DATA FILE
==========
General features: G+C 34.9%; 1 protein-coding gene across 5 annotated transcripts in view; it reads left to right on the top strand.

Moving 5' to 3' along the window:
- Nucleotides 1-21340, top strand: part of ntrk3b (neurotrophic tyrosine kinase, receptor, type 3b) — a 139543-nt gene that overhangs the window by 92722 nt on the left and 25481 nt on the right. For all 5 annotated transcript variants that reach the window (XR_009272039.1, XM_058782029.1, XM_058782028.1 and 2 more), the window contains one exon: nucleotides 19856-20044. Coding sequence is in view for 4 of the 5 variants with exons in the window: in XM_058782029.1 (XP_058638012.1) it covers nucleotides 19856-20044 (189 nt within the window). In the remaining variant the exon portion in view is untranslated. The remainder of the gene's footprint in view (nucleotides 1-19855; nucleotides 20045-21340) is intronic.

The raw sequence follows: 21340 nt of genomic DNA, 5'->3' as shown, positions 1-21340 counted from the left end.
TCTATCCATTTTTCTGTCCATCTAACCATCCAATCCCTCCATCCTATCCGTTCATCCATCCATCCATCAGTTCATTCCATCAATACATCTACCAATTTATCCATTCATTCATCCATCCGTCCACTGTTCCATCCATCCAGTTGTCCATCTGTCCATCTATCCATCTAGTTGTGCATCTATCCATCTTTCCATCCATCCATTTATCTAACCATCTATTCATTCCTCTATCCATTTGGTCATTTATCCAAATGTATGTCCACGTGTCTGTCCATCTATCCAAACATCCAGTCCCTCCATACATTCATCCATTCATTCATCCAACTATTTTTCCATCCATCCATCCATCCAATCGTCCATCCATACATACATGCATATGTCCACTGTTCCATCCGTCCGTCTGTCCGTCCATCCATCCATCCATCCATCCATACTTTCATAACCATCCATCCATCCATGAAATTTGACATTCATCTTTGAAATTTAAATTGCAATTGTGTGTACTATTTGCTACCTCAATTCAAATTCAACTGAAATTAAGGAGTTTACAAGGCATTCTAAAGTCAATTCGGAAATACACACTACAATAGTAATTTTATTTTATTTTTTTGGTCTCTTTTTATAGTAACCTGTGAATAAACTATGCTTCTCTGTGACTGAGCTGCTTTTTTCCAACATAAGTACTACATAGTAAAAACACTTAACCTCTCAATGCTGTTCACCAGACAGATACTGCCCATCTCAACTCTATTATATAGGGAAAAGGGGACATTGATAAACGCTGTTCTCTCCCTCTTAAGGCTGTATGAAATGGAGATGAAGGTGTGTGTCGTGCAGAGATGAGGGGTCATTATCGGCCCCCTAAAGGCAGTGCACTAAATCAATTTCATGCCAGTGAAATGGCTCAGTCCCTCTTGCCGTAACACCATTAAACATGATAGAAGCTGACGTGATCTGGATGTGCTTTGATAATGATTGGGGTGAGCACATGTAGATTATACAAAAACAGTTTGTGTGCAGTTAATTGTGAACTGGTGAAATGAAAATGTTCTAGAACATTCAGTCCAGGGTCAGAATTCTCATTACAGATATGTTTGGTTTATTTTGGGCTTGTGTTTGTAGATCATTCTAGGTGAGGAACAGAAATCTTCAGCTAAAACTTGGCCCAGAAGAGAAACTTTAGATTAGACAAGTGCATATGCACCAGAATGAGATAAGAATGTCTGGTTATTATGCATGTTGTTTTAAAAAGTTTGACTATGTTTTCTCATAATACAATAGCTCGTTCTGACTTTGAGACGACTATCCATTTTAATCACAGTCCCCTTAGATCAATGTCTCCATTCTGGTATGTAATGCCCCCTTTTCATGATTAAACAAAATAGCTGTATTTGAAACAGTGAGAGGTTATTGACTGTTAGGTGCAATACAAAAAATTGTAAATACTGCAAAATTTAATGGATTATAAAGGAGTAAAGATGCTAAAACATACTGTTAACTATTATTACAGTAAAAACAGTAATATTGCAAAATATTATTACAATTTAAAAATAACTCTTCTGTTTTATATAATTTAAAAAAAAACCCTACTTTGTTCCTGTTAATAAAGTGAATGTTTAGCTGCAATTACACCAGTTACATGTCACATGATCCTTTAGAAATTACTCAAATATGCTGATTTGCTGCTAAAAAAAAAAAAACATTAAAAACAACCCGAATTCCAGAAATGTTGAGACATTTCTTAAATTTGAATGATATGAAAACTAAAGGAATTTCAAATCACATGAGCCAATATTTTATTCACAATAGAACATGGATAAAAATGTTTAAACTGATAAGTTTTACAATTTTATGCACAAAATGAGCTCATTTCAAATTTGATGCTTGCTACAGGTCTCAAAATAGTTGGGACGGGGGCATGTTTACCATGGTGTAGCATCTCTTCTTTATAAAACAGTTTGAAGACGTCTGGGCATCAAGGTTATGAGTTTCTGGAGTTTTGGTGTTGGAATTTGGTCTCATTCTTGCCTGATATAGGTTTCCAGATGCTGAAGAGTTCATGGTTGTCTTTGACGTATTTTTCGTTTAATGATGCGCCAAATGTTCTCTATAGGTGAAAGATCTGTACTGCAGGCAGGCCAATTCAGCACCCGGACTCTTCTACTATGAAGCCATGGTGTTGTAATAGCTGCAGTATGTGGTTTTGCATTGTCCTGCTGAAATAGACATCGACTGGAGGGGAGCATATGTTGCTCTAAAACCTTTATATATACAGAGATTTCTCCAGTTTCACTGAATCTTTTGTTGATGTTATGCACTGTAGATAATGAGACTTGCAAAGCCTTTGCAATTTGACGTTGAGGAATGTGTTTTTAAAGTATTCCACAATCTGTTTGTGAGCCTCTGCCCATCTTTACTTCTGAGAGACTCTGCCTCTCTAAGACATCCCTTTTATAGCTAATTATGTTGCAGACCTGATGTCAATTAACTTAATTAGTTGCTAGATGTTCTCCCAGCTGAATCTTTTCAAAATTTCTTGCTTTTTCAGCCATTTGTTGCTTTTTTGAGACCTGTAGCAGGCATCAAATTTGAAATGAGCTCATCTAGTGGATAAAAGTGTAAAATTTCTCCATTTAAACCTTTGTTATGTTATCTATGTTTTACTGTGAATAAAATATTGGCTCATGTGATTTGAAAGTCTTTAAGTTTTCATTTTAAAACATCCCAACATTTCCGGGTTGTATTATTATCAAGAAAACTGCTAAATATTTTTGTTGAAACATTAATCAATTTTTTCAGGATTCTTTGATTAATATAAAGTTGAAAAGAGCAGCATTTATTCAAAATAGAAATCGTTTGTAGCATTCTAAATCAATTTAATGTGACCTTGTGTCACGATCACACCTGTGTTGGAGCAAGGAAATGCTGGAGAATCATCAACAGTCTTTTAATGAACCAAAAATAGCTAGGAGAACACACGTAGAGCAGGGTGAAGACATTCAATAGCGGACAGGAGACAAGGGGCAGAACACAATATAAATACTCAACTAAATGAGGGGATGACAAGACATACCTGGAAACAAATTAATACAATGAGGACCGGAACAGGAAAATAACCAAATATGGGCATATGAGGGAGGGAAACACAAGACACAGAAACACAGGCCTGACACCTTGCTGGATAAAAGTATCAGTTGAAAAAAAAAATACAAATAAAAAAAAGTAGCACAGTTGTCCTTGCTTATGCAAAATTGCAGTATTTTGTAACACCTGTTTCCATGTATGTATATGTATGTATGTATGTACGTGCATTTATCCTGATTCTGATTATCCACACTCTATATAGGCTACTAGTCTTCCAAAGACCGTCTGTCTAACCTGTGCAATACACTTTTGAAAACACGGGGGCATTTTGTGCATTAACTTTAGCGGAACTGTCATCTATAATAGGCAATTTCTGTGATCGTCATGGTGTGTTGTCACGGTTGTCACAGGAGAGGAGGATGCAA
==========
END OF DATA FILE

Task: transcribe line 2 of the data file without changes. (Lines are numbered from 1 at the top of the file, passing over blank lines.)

Moving 5' to 3' along the window: